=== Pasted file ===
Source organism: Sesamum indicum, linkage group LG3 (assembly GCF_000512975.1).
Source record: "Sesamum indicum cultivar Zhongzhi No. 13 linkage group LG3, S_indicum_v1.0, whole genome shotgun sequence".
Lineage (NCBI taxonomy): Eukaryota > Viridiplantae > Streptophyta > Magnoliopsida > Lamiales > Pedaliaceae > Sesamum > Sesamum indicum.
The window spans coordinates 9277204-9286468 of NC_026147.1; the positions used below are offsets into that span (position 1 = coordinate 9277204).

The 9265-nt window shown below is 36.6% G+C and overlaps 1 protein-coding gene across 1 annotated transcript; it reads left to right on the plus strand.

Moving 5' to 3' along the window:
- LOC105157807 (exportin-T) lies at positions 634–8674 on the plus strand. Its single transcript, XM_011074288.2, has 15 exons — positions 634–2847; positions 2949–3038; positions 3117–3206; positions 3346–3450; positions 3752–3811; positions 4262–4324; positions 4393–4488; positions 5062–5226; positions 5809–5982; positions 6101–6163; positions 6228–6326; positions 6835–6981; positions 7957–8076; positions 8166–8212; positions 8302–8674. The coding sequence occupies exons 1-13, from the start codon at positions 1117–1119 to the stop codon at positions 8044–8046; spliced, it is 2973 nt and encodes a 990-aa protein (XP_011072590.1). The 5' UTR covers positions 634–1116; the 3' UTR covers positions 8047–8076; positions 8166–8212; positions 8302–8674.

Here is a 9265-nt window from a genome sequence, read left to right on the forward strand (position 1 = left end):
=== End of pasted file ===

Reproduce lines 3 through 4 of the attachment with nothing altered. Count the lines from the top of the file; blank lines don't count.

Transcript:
Lineage (NCBI taxonomy): Eukaryota > Viridiplantae > Streptophyta > Magnoliopsida > Lamiales > Pedaliaceae > Sesamum > Sesamum indicum.
The window spans coordinates 9277204-9286468 of NC_026147.1; the positions used below are offsets into that span (position 1 = coordinate 9277204).